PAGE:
The city of Boston holds firmly onto its traditions – Patriot’s Day, the Red Sox, the Boston Marathon. Sports Illustrated represents the longstanding traditions of professional athletics. But institutions change. Traditions change. Let that be a lesson to the Boy Scouts. Granting membership to gay youth is a step in the right direction. Upholding the ban on gay adults who would like to be of service is not.


Filed under homophobia, psychological research, religion, sexism, stereotypes, Uncategorized, violence

Naming the obvious

Thursday, December 13, 2012. It was the last day of my Psychology of Women class. The topic of the day was “Men and Masculinity,” and the movie of the day was a documentary called Tough Guise.  Narrated by anti-violence educator Jackson Katz and directed by Sut Jhally, Tough Guise links the increase of male violence, misogyny, and homophobia to the way we define manhood and masculinity in American culture. Over the course of the film, Katz examines violence in professional sports, sexualized violence in the media, homophobia-driven violence towards men who violate gender norms – and the role of masculinity in school shootings, including the tragedies in Littleton, Colorado and Jonesboro, Arkansas. It’s a powerful film, never failing to spark thoughtful discussion among my students.

Friday, December 14, 2012. I got to my office, turned on the computer, and did what I always do – scan the headlines from the New York Times, the Huffington Post, and the Sacramento Bee. And what was the first headline I saw?


Twenty-seven deaths – twenty of them children. How on earth do you wrap your head around something like this? My first reaction was disbelief, followed by an intense desire to protect my own child. And the fact that I’d just the day before shown a film that, in part, examined the reasons behind school shootings was more than a little chilling to me.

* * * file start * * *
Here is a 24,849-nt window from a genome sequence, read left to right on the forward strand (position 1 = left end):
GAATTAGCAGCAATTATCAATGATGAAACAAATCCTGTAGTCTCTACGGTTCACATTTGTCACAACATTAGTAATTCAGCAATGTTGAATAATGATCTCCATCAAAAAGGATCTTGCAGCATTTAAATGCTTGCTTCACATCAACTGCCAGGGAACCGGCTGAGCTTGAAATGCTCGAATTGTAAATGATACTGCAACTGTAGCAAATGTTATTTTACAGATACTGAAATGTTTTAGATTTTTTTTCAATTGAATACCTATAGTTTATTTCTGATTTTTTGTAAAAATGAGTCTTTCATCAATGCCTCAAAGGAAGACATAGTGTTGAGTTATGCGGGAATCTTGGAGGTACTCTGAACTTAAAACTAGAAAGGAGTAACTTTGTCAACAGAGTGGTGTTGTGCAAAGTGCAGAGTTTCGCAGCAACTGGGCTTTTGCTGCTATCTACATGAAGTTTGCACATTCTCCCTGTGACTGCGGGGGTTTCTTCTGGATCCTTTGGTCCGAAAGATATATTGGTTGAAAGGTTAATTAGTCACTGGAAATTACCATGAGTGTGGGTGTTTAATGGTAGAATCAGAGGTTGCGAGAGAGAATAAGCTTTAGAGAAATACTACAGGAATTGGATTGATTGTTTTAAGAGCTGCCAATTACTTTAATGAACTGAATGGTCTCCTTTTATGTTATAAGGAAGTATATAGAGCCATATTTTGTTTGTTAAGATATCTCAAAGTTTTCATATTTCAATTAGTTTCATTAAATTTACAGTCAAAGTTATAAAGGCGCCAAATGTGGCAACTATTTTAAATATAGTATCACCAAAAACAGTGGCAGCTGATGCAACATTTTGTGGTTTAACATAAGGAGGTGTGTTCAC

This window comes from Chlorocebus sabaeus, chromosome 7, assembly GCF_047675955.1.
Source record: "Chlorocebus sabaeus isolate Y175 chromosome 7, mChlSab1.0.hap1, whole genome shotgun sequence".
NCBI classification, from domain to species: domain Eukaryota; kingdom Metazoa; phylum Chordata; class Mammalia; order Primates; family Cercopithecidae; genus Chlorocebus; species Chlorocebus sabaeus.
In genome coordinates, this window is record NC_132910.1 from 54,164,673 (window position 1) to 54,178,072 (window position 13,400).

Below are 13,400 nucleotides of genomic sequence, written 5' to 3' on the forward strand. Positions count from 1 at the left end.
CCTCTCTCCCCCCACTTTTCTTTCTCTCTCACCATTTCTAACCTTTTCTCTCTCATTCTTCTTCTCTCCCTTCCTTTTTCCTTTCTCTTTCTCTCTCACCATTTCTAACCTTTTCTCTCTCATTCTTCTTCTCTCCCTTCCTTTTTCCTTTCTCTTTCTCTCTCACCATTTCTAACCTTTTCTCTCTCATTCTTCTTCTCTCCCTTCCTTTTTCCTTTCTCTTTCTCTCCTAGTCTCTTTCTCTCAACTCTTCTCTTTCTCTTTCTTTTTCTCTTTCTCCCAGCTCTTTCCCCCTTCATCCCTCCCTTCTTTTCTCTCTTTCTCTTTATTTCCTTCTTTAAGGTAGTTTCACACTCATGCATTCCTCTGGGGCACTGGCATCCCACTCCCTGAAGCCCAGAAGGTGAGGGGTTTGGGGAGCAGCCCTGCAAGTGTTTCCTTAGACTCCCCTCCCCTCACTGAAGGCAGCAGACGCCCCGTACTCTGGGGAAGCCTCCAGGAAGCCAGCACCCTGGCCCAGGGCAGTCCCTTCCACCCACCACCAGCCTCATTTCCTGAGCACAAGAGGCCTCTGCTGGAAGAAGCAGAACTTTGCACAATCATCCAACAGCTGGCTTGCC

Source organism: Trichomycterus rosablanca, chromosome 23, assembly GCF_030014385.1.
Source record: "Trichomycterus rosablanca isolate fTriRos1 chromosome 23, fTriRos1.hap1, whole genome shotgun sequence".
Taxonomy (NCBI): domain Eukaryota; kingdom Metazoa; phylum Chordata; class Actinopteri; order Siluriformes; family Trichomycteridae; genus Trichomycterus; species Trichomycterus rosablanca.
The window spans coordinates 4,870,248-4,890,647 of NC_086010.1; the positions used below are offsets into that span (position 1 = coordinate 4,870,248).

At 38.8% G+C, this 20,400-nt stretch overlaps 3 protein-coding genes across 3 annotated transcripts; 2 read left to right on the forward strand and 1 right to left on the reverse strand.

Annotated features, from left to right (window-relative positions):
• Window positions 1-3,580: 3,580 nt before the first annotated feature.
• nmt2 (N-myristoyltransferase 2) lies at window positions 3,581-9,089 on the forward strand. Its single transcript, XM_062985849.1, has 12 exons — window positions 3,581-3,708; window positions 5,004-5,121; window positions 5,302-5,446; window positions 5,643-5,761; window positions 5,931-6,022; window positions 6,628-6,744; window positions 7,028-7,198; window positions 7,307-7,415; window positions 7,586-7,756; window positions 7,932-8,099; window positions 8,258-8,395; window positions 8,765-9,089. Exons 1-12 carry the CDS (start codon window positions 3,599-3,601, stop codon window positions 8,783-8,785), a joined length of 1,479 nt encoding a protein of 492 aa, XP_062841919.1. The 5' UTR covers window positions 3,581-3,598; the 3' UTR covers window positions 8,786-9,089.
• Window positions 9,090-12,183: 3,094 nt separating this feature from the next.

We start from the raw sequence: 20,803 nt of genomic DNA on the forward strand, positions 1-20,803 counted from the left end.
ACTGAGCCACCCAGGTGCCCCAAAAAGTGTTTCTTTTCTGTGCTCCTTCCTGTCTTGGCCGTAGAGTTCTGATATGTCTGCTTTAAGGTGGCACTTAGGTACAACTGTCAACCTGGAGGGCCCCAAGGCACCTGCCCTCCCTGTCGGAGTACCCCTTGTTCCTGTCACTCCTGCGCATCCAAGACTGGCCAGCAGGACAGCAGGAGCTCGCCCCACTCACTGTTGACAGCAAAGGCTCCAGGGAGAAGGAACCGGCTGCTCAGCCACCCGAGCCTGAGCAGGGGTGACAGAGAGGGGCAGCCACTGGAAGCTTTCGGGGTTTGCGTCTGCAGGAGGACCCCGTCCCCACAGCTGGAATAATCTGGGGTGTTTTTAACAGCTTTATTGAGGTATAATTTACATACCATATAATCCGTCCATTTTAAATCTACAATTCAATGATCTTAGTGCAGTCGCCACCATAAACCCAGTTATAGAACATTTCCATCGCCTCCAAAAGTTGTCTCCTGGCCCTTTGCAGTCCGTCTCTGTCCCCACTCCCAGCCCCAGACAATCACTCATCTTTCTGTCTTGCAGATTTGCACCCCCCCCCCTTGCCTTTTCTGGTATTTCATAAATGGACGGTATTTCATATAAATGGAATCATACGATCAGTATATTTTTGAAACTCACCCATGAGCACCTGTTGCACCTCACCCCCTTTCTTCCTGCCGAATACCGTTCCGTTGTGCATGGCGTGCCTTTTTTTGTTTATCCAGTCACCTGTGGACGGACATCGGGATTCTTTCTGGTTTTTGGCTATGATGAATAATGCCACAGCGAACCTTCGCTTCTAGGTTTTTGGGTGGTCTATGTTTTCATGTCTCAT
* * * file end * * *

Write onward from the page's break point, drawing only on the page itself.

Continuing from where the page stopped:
Here’s what else was unnerving to me. After the shootings at Columbine High School, the New York Times published a number of front-page articles that attempted to unpack the reasons why Eric Harris and Dylan Klebold would open gunfire on their classmates and teachers. Among the reasons cited included the usual suspects: video game violence, social ostracism, lack of mental health prevention and services, overly permissive gun laws. And yet, as Jackson Katz pointed out in the film, the one obvious factor was completely overlooked. “It’s not just ‘kids killing kids,'” says Katz. “It’s boys who are shooting boys, and boys who are shooting girls.” Naming the obvious – the fact that boys are almost always the shooters – opens the door for a discussion about masculinity, power, and violence.

Within hours after the news broke about the shooting, the media began to speculate about the underlying causes of this most recent tragedy. And guess what they focused on? Gun control. Mental health. Media violence. School security. And yet again, the fact that a man was the shooter isn’t even a part of the discussion.

I want to make very clear that I’m not trying to be a male-basher. The vast majority of men do not engage in violence. However, it’s important to note that the men who do engage in violence are responsible for most of the violent crimes in the United States. Check out these facts: